September 27, 2005


I guess my initial interest in antiques came from my mother.Our New York City penthouse was filled with all these treasures that my mother would bring home and ask me not to touch because it was so old...oddly enough she later said the same thing about this attorney I used to date.I remember just staring at some of the pieces of furniture and the bowls and gorgeous jewelery she used to buy.Each with their own history and story of where they came from.
When I got older and started to go out "antiquing"(yes,it's a verb now) with my mother,for some reason I was drawn to the mirrors(not just because I liked my refelction) but the craftsmanship and artistic design of some of these french,italian,russian mirrors and hand mirrors were stunning.I own about 15 antique full length and hand mirrors.One of my favorite ones sits on the vanity in my bedroom,I got it at an auction in Europe.It's a hand mirror that belonged to a mistress of a king that fled the palace when the queen found out.She spent the rest of her life hiding in a french monestary.It dates back to the 18th century.
I just feel fabulous to have ownership of a piece of history like that.I'm sure that a lot readers would like to also get involved in the world of antiques..(some of you are sitting on treasures in your own home and don't even know it).Her's some tips for buying antiques of your own:

First of all, the most important factor for what makes a piece of furniture qualify as an antique is time. A true antique is at least 100 years old. Going forward in time to around the turn of the century, there are what's known as "the near antiques" (75 to 99 years old) as they'll be true antiques shortly. Then there are items that are known as vintage (25 to 74 years old), which are from the 40s, 50s and into the 60s.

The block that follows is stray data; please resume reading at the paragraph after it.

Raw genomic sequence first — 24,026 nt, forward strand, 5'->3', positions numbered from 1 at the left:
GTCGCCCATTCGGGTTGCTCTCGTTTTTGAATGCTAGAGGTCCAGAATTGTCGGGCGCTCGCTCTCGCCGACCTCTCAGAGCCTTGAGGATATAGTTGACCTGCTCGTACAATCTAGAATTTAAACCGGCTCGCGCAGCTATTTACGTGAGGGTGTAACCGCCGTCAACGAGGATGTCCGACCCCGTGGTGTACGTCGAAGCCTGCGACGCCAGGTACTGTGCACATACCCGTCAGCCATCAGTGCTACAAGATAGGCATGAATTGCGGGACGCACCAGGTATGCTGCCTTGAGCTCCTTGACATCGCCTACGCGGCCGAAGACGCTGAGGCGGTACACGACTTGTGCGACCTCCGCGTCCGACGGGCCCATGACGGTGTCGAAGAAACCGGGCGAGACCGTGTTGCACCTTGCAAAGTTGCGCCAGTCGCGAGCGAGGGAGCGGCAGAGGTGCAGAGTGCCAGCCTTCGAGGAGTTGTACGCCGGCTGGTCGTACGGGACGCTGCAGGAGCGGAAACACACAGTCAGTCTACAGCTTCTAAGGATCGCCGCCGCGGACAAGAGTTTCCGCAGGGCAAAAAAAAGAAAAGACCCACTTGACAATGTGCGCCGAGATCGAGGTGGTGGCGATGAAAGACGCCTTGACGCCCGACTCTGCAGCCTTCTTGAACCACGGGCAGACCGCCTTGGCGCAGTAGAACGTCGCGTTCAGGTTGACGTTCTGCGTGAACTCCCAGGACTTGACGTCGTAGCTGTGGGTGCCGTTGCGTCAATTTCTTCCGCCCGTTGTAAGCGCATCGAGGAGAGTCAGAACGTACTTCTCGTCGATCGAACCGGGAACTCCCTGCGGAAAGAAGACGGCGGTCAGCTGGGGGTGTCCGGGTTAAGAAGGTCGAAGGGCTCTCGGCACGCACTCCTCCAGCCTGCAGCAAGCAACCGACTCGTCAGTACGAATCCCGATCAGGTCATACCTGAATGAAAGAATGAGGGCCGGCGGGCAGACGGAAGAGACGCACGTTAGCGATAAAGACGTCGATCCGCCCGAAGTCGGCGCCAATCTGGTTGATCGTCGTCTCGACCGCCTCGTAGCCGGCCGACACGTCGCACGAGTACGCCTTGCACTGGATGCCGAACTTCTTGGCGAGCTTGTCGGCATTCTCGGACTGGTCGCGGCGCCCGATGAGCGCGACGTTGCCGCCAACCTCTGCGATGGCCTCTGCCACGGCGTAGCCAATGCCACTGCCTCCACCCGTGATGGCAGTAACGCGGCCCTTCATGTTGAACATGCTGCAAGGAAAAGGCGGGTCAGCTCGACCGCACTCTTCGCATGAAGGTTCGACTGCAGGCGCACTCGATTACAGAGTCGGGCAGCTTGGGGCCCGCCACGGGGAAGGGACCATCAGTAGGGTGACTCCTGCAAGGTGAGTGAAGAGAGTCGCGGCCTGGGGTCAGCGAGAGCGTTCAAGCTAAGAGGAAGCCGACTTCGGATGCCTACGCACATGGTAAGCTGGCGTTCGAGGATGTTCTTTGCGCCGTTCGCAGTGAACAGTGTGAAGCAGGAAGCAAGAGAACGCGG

There are elements to look for when shopping for an antique and the most important is whether you like it. Then, take a look at the overall condition of the piece (does it move, is it solid, etc.).

Where do we go to find good antiques at a good price? Look in the attics and basements of friends and family, try yard sales and visit house auctions.

Changing or refinishing a piece of furniture can detract from the value if you're looking at museum-quality pieces. When you're looking to bring warmth to your home and personalize a space, the value really lies in what it brings to you.

Finally, if you find an antique piece that you really love but can't use it for its intended purpose, think of other ways to use it. For example, a china cabinet that won't work in a dining room is great for storing linens in a bathroom.

Here are some cleaning tips for old pieces:
Refresh old bottles that are cloudy from minerals or chemicals by pouring water in and add some denture-cleaning tablets to do the dirty work. For really tough stains, use water and swirl a pinch of sand around gently. Be sure to rinse everything thoroughly with either method.

Rub dull brass with a soft cloth and polish made with a little salt, flour and cider vinegar. Once dry, rinse thoroughly with hot water and polish it with a clean cloth.

For sparkling glasses, wash each piece carefully in warm, soapy water. Then add a touch of vinegar to the rinse water.

To keep a wooden piece looking good, try these solutions:
Loosen a tight screw by dabbing some peroxide on it.

To tighten a loose screw, wrap a tiny bit of steel wool around the end of it, and then drive it back in.

Rub soap over the rails of a drawer that sticks so it slides in place easily.

Good luck and have fun.Remember,don't just buy something for it's value(although there's nothing wrong with that) pick a piece that you really like,that makes a statement and fits your personal style.

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